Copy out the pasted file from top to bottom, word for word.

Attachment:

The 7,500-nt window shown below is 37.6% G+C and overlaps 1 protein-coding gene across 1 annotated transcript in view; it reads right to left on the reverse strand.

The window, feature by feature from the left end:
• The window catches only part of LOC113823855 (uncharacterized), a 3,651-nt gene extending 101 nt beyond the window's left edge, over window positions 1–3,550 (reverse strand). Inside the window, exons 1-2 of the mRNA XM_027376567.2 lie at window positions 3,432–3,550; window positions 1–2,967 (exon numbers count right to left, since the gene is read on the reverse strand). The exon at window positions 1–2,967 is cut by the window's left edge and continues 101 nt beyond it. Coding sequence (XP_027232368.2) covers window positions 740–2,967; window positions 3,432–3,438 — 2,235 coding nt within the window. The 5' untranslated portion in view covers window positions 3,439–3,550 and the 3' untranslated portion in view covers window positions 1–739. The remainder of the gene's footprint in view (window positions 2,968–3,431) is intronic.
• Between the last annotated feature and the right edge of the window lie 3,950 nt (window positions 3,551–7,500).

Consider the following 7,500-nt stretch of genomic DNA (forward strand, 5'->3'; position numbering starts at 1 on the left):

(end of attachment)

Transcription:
The 7,500-nt window shown below is 37.6% G+C and overlaps 1 protein-coding gene across 1 annotated transcript in view; it reads right to left on the reverse strand.

The window, feature by feature from the left end:
• The window catches only part of LOC113823855 (uncharacterized), a 3,651-nt gene extending 101 nt beyond the window's left edge, over window positions 1–3,550 (reverse strand). Inside the window, exons 1-2 of the mRNA XM_027376567.2 lie at window positions 3,432–3,550; window positions 1–2,967 (exon numbers count right to left, since the gene is read on the reverse strand). The exon at window positions 1–2,967 is cut by the window's left edge and continues 101 nt beyond it. Coding sequence (XP_027232368.2) covers window positions 740–2,967; window positions 3,432–3,438 — 2,235 coding nt within the window. The 5' untranslated portion in view covers window positions 3,439–3,550 and the 3' untranslated portion in view covers window positions 1–739. The remainder of the gene's footprint in view (window positions 2,968–3,431) is intronic.
• Between the last annotated feature and the right edge of the window lie 3,950 nt (window positions 3,551–7,500).

Consider the following 7,500-nt stretch of genomic DNA (forward strand, 5'->3'; position numbering starts at 1 on the left):